It’s confession time again. I am rather addicted to the quiz show ‘Pointless’. My husband would probably say that I am completely addicted to it! If you ever watch it yourself, you’ll know that when the final couple reach the last round, Alexander Armstrong always asks them what they would do if they won the jackpot. Most of them say they would put the money towards a holiday. Engaged couples often say they would put it towards their upcoming wedding. A young student who’s come with his father sometimes look sheepishly at him and says he should really use it to pay back his student loan…but, actually, he thinks he would go travelling. Just once, there was a completely different answer. The final two were two brothers and one of them obviously had a disabling condition of some sort, for he sat in a chair throughout the show rather than standing as all the other contestants did. Just what it was, was never mentioned. When his brother was asked that question, he said that they would both give all the money to the hospital where his brother had been treated. I’m glad to say they won the jackpot.
You’ve probably seen stories on the news about people who’ve won an even bigger jackpot, people who’ve won the lottery. Sometimes they win an almost unimaginable amount of money. Very often they are people who never had very much money before, which is probably why they were drawn to buy lottery tickets, and if they don’t have very good advice, the money may end up causing them more misery than joy, after they have taken, instead, the example of the prodigal son and squandered their riches on riotous living; or if they don’t opt to remain anonymous, they are often bombarded by people, sometimes family or friends, but often strangers, hoping for a handout. They may learn the hard way that what Jesus says in the first part of today’s gospel reading is true: money is not just an ungodly master, it can be a cruel one.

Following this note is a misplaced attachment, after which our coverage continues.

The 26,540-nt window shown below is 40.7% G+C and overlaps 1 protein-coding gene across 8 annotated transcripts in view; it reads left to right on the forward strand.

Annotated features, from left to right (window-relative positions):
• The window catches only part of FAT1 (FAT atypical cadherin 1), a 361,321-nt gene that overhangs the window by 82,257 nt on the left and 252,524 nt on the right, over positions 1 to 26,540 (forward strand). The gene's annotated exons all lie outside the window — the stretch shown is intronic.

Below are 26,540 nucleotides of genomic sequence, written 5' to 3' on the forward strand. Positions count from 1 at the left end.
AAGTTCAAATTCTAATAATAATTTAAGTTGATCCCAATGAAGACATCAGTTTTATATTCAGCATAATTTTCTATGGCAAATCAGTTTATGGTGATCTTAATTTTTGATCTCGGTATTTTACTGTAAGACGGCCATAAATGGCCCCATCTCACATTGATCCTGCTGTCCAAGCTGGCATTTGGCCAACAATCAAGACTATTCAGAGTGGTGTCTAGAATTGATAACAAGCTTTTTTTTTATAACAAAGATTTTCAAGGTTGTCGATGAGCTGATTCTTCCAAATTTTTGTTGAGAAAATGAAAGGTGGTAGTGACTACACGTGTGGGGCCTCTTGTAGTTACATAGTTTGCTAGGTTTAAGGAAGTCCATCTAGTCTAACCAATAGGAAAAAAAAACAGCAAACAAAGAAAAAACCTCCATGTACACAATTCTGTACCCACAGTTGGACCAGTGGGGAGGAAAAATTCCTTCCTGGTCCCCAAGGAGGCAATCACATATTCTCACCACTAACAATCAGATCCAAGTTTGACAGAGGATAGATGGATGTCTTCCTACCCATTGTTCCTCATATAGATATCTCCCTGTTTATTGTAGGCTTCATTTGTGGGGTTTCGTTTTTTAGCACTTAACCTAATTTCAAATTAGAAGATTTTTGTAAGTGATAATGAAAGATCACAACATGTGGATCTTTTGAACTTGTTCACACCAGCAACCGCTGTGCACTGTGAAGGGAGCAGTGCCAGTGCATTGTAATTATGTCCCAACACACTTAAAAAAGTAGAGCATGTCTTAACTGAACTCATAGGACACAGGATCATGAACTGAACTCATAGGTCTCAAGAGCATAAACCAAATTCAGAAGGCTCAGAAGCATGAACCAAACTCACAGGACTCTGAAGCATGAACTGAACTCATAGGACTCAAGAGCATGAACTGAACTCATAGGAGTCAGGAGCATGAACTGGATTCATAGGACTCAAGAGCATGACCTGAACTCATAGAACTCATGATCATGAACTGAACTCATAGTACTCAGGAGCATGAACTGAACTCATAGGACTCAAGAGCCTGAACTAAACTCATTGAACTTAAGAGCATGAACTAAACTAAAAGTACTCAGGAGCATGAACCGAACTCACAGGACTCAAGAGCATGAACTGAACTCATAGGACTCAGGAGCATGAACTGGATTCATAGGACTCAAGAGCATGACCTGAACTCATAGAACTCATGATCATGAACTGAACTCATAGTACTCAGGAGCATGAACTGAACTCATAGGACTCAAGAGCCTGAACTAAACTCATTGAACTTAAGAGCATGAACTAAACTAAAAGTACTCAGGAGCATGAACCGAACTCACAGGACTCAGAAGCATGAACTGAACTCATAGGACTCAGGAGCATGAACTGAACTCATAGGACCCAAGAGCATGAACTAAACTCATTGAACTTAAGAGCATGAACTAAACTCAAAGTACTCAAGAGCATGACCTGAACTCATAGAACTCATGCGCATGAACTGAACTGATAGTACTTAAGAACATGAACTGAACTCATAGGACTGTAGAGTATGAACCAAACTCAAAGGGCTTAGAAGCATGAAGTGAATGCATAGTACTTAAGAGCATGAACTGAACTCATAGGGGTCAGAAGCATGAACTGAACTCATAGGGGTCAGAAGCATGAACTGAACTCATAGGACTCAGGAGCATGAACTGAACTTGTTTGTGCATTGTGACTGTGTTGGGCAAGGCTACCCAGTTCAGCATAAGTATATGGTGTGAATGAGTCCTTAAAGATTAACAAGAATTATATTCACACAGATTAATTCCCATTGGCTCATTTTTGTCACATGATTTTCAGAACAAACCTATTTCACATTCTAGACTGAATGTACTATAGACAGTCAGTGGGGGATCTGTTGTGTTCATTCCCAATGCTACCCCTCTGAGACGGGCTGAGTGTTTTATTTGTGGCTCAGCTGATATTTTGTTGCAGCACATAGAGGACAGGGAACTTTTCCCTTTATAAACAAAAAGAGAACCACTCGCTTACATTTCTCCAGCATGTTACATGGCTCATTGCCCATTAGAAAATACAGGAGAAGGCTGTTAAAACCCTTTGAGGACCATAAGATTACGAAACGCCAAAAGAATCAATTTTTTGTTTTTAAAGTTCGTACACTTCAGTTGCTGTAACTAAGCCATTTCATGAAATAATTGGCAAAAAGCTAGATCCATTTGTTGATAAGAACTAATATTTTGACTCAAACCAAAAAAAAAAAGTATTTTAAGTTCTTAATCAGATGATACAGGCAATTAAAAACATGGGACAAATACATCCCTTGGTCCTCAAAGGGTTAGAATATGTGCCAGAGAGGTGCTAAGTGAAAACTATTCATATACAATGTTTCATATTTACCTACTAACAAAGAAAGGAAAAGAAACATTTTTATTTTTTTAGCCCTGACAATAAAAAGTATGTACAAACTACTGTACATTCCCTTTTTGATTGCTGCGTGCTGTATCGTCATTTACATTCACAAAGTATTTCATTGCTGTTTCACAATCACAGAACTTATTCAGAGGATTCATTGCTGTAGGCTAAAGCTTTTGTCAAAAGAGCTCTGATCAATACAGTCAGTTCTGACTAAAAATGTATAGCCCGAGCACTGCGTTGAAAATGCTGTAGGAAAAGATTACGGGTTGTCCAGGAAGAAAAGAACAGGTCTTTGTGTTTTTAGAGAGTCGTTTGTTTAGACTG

Nevertheless, there can be times when we feel we have to worry about money. Some people get into terrible debt; the unemployed sometimes find their benefits are sanctioned and then find themselves relying on foodbanks, or becoming homeless. Worst of all is the situation of refugees, those living in camps in Greece, Turkey, Lebanon or Calais the starving in South Sudan and Yemen, the poor farmers in Africa, Asia or south America who do not receive enough for all the hard work they do to provide adequately for their families? If I were to read them what Jesus says: ” Therefore I tell you, do not worry about your life, what you will eat or what you will drink, or about your body, what you will wear. Is not life more than food, and the body more than clothing? Look at the birds of the air; they neither sow nor reap nor gather into barns, and yet your heavenly Father feeds them.” They might say, “What does he mean, don’t worry? Life is nothing but worry.” And I don’t think Jesus is saying that the basic necessities of human life don’t matter, nor that he is saying that these necessities will magically appear if we believe in him correctly. He is talking to people who have enough, I’m guessing; otherwise his encouragement not to worry would simply be cruel.